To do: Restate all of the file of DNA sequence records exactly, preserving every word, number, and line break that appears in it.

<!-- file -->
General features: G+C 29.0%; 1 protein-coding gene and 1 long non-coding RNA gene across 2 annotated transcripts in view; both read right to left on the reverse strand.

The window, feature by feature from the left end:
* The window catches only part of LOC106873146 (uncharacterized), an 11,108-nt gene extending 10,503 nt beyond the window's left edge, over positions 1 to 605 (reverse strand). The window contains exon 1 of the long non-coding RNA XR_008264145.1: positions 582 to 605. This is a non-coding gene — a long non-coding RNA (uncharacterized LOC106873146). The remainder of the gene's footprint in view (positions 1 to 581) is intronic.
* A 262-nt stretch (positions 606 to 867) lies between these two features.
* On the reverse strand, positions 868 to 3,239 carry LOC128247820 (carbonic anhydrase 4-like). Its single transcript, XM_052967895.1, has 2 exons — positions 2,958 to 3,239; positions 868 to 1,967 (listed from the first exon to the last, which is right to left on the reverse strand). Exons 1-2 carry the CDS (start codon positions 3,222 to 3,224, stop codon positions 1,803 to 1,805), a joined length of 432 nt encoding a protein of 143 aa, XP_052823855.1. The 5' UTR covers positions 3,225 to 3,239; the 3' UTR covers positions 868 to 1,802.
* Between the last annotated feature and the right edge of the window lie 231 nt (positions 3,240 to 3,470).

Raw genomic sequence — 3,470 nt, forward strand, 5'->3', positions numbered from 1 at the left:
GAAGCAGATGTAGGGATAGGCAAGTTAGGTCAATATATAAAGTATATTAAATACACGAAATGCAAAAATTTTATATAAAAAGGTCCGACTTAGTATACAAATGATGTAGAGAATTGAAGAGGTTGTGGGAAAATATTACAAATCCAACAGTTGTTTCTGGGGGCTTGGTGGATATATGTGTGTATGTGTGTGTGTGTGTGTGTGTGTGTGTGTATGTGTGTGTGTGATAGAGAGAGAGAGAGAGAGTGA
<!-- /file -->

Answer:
General features: G+C 29.0%; 1 protein-coding gene and 1 long non-coding RNA gene across 2 annotated transcripts in view; both read right to left on the reverse strand.

The window, feature by feature from the left end:
* The window catches only part of LOC106873146 (uncharacterized), an 11,108-nt gene extending 10,503 nt beyond the window's left edge, over positions 1 to 605 (reverse strand). The window contains exon 1 of the long non-coding RNA XR_008264145.1: positions 582 to 605. This is a non-coding gene — a long non-coding RNA (uncharacterized LOC106873146). The remainder of the gene's footprint in view (positions 1 to 581) is intronic.
* A 262-nt stretch (positions 606 to 867) lies between these two features.
* On the reverse strand, positions 868 to 3,239 carry LOC128247820 (carbonic anhydrase 4-like). Its single transcript, XM_052967895.1, has 2 exons — positions 2,958 to 3,239; positions 868 to 1,967 (listed from the first exon to the last, which is right to left on the reverse strand). Exons 1-2 carry the CDS (start codon positions 3,222 to 3,224, stop codon positions 1,803 to 1,805), a joined length of 432 nt encoding a protein of 143 aa, XP_052823855.1. The 5' UTR covers positions 3,225 to 3,239; the 3' UTR covers positions 868 to 1,802.
* Between the last annotated feature and the right edge of the window lie 231 nt (positions 3,240 to 3,470).

Raw genomic sequence — 3,470 nt, forward strand, 5'->3', positions numbered from 1 at the left:
GAAGCAGATGTAGGGATAGGCAAGTTAGGTCAATATATAAAGTATATTAAATACACGAAATGCAAAAATTTTATATAAAAAGGTCCGACTTAGTATACAAATGATGTAGAGAATTGAAGAGGTTGTGGGAAAATATTACAAATCCAACAGTTGTTTCTGGGGGCTTGGTGGATATATGTGTGTATGTGTGTGTGTGTGTGTGTGTGTGTGTGTATGTGTGTGTGTGATAGAGAGAGAGAGAGAGAGTGA